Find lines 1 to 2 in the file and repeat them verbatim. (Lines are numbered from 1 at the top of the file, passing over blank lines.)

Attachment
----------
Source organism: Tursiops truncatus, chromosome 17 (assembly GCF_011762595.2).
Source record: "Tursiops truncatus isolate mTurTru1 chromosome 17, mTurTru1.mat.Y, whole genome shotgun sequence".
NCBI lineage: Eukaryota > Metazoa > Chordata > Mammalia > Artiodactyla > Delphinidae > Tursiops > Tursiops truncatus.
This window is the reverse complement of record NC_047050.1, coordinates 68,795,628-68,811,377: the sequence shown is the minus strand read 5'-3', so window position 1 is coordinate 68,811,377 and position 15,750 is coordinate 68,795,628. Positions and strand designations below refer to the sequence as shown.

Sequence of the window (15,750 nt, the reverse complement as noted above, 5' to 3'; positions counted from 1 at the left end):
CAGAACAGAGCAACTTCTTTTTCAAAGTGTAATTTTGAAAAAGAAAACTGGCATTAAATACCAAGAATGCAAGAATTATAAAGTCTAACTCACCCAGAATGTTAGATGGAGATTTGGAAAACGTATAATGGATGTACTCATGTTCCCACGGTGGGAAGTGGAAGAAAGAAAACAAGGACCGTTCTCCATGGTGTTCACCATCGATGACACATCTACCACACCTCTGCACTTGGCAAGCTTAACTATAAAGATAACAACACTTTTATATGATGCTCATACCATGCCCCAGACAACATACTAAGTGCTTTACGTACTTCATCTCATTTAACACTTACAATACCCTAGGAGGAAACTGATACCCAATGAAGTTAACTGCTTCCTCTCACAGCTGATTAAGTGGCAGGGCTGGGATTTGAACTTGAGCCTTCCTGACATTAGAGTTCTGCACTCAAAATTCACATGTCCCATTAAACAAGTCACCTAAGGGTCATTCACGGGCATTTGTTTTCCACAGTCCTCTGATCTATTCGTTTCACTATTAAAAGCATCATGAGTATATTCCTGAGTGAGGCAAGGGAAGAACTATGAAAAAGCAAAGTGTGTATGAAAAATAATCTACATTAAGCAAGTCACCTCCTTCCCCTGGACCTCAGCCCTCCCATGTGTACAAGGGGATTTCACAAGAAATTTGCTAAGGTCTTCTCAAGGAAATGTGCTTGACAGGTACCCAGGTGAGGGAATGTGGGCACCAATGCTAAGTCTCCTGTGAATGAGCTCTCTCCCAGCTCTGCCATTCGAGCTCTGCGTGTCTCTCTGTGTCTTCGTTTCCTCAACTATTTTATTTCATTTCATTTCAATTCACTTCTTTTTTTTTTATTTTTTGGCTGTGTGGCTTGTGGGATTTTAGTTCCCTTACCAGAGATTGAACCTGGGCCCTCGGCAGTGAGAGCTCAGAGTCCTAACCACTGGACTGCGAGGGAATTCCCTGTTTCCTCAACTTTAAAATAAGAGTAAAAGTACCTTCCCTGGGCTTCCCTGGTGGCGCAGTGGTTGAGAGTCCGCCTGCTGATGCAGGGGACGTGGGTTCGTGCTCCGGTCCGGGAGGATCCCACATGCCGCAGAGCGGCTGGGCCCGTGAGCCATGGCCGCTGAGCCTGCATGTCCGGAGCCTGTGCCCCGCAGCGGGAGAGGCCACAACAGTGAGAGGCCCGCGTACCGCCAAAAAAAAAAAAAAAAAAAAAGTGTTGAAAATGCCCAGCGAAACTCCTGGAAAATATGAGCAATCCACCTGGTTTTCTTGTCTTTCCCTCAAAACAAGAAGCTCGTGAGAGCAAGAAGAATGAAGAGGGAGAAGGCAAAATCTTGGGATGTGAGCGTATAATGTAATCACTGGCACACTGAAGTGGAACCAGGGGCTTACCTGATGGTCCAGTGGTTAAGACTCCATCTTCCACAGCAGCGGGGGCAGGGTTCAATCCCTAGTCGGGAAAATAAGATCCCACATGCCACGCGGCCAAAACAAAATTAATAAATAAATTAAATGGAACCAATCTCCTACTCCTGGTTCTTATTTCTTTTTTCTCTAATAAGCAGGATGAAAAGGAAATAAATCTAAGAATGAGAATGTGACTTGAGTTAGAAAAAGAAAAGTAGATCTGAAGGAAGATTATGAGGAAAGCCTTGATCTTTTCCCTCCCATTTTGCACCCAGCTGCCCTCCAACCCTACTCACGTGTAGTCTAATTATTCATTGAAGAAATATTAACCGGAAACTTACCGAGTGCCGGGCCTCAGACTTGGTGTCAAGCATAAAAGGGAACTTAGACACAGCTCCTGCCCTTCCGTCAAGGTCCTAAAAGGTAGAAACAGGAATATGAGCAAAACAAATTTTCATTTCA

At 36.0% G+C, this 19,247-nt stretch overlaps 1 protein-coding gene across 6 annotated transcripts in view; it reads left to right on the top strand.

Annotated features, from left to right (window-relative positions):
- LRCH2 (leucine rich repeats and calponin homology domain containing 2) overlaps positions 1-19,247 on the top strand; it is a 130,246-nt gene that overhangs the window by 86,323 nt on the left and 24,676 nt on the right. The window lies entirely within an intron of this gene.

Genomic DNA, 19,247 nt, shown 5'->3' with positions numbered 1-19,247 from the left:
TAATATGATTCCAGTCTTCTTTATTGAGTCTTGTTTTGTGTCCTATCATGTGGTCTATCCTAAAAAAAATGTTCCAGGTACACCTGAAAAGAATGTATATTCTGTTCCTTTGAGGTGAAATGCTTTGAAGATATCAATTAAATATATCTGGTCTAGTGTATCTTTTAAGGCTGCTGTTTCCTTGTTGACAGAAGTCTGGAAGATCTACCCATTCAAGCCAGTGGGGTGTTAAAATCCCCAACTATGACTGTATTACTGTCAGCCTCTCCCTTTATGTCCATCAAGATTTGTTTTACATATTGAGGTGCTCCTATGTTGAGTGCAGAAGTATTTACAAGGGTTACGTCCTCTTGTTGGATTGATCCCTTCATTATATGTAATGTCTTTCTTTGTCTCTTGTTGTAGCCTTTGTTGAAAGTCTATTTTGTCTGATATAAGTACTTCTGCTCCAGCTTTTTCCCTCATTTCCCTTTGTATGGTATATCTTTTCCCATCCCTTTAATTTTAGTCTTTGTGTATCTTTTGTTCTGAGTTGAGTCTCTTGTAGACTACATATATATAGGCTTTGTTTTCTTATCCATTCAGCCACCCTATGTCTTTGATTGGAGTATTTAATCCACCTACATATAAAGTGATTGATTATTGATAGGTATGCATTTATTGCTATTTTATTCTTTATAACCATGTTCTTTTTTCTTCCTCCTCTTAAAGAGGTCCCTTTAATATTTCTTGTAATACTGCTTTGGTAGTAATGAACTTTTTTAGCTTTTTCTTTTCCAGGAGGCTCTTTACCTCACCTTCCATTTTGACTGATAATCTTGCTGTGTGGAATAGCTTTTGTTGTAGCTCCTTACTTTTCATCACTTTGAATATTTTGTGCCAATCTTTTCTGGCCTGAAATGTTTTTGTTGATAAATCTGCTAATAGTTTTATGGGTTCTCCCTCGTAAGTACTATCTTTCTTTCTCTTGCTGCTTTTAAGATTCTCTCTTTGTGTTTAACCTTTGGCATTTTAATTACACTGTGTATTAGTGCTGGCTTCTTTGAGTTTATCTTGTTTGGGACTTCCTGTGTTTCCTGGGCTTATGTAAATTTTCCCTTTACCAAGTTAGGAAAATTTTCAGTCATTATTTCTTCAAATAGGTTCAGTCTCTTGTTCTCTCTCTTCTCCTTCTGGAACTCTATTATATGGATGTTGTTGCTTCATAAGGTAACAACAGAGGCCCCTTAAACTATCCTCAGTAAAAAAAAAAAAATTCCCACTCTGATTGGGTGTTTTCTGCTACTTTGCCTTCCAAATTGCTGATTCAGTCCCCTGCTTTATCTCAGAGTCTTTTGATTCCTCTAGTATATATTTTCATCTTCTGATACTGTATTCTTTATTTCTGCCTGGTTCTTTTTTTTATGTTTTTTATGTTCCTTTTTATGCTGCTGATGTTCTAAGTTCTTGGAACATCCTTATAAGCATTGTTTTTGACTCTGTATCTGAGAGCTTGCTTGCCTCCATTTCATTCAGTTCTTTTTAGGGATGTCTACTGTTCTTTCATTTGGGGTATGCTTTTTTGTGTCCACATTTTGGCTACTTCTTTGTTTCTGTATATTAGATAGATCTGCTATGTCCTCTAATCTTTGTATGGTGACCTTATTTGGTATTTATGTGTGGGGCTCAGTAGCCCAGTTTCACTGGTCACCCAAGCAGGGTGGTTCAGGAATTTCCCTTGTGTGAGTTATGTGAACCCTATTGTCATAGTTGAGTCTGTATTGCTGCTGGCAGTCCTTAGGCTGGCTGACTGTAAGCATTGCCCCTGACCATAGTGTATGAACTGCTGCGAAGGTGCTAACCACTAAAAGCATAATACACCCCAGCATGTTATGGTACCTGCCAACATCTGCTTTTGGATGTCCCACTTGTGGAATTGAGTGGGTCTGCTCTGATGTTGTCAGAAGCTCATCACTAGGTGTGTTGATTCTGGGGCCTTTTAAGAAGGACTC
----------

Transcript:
Source organism: Tursiops truncatus, chromosome 17 (assembly GCF_011762595.2).
Source record: "Tursiops truncatus isolate mTurTru1 chromosome 17, mTurTru1.mat.Y, whole genome shotgun sequence".